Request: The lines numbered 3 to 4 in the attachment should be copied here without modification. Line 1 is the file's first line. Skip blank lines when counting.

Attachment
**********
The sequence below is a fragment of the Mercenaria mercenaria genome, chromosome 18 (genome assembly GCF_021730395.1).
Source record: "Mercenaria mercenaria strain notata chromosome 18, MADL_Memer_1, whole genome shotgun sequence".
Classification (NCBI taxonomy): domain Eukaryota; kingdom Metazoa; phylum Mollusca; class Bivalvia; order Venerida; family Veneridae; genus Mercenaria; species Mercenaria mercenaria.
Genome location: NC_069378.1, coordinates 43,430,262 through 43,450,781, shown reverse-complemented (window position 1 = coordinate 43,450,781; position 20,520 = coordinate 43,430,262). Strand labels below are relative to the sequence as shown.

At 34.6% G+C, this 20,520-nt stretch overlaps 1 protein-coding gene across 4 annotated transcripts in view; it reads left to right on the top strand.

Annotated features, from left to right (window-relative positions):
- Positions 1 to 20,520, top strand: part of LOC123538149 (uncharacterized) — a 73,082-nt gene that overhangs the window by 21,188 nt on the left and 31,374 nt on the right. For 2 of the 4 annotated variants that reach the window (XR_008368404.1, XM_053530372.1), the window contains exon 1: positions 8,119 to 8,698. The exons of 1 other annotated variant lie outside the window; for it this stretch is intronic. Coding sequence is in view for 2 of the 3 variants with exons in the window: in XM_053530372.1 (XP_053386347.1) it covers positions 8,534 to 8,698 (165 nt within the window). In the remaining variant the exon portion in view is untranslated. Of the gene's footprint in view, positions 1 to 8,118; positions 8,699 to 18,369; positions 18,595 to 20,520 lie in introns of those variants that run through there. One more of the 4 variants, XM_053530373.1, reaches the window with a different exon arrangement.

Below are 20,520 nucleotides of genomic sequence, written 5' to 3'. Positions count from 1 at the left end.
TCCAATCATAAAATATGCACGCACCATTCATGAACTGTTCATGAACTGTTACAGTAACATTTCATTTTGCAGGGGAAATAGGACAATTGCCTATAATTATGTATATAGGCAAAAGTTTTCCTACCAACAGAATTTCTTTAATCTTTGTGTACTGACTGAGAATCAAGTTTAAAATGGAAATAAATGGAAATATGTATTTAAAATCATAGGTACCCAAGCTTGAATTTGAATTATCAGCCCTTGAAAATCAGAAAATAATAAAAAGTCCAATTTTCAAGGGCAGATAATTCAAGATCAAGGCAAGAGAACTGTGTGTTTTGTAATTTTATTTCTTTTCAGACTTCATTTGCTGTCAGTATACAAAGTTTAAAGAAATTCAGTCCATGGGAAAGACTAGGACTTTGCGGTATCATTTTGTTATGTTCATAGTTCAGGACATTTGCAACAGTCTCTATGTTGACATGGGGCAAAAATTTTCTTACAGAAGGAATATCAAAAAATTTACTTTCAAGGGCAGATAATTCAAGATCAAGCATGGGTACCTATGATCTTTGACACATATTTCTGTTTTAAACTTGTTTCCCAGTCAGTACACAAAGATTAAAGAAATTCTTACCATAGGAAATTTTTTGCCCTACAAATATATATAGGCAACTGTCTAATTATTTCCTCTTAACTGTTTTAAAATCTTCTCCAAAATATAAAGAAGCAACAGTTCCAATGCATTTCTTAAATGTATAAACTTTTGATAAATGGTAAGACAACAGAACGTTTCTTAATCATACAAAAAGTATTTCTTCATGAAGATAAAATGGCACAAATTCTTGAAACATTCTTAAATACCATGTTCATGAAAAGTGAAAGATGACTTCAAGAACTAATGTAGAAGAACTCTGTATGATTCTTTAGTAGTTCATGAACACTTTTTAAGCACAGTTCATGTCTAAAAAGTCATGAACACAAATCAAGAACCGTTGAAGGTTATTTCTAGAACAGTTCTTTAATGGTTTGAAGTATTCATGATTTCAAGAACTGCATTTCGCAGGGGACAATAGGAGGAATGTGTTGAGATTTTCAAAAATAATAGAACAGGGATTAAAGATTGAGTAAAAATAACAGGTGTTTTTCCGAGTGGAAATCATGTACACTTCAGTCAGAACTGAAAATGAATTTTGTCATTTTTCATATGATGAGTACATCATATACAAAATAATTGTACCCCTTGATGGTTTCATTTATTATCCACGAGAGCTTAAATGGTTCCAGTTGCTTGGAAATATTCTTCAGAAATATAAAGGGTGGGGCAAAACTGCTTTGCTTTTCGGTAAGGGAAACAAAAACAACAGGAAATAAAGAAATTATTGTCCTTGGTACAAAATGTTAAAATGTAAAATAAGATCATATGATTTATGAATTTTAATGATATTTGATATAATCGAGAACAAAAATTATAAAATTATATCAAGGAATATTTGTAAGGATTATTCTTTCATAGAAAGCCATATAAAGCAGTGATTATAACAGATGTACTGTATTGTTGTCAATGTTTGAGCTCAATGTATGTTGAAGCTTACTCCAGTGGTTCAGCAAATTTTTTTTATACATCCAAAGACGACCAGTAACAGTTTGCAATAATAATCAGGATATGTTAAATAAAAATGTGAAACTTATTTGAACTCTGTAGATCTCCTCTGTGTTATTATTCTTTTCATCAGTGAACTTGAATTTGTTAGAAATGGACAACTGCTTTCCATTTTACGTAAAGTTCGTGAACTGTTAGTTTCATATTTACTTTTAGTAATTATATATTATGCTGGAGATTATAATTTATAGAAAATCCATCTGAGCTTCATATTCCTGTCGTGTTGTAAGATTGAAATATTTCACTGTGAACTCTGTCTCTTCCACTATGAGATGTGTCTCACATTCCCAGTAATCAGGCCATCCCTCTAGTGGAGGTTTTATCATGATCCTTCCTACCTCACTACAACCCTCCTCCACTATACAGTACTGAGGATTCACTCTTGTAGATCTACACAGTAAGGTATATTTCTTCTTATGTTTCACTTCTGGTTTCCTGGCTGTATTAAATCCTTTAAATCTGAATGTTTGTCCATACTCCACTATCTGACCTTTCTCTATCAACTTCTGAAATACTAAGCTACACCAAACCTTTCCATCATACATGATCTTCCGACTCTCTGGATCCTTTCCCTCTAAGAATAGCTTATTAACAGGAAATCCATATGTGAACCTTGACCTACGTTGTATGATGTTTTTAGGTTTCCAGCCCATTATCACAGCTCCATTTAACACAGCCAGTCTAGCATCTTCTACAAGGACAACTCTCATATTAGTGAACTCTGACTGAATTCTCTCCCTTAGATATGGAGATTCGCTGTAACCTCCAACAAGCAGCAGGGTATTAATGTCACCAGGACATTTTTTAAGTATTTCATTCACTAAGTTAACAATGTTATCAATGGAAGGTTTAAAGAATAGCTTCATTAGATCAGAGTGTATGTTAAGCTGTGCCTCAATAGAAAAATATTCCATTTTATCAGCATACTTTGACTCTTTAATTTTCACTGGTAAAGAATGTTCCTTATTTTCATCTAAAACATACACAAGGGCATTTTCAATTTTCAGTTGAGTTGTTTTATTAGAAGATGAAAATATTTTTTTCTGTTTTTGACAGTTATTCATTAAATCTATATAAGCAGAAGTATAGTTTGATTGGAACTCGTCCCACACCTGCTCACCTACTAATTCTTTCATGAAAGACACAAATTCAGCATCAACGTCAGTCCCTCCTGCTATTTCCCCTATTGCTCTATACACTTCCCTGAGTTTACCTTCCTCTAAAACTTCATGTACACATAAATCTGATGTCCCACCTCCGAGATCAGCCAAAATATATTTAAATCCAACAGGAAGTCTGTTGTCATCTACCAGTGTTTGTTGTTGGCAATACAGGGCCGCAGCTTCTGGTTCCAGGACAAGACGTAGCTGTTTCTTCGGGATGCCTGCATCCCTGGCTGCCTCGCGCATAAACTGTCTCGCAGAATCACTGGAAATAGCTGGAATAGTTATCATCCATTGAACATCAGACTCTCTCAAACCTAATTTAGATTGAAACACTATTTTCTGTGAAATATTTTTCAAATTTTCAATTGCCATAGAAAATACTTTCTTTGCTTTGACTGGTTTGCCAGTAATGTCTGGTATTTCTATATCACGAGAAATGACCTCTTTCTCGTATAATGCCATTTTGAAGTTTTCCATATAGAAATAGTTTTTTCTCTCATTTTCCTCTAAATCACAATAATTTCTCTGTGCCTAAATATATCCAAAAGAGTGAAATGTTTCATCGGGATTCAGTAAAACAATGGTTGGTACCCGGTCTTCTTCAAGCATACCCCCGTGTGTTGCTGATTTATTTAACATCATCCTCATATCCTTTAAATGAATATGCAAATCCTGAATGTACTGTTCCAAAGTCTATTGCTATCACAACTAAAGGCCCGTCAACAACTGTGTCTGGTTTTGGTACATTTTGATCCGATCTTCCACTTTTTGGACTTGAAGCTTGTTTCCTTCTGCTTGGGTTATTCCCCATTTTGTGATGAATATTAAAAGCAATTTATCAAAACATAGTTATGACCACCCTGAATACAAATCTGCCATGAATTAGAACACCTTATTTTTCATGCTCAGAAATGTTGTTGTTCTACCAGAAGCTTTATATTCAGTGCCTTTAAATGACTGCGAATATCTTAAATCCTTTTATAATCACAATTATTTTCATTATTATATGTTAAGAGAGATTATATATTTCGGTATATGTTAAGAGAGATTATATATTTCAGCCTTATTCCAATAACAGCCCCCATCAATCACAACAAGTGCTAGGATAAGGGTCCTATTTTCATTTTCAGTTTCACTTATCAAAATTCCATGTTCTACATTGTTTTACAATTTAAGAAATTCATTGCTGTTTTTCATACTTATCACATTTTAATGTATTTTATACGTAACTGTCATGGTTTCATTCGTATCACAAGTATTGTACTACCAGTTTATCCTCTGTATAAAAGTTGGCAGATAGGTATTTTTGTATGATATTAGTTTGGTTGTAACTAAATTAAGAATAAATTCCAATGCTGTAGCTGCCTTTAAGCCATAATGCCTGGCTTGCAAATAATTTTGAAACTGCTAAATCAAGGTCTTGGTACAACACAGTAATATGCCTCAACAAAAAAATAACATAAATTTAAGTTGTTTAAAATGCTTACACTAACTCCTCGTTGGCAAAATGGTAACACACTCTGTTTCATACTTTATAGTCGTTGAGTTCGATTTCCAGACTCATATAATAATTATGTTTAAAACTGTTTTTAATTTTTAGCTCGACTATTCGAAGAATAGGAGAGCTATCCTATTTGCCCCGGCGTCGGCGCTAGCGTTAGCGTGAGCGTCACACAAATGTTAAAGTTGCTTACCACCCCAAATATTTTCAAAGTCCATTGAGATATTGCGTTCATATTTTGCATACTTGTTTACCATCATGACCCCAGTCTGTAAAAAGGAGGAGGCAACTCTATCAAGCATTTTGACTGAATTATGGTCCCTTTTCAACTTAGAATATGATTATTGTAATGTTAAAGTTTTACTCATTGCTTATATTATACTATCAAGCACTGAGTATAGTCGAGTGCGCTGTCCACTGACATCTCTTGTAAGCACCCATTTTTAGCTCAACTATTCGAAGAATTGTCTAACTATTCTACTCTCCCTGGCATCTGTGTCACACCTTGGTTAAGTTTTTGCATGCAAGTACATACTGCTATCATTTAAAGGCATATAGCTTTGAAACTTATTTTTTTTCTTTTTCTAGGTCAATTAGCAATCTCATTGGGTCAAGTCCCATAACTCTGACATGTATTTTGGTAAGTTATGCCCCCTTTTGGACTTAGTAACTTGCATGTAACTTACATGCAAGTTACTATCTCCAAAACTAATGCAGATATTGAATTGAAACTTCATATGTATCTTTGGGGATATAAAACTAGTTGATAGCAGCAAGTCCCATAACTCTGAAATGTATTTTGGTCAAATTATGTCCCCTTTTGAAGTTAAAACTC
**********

Classification (NCBI taxonomy): domain Eukaryota; kingdom Metazoa; phylum Mollusca; class Bivalvia; order Venerida; family Veneridae; genus Mercenaria; species Mercenaria mercenaria.
Genome location: NC_069378.1, coordinates 43,430,262 through 43,450,781, shown reverse-complemented (window position 1 = coordinate 43,450,781; position 20,520 = coordinate 43,430,262). Strand labels below are relative to the sequence as shown.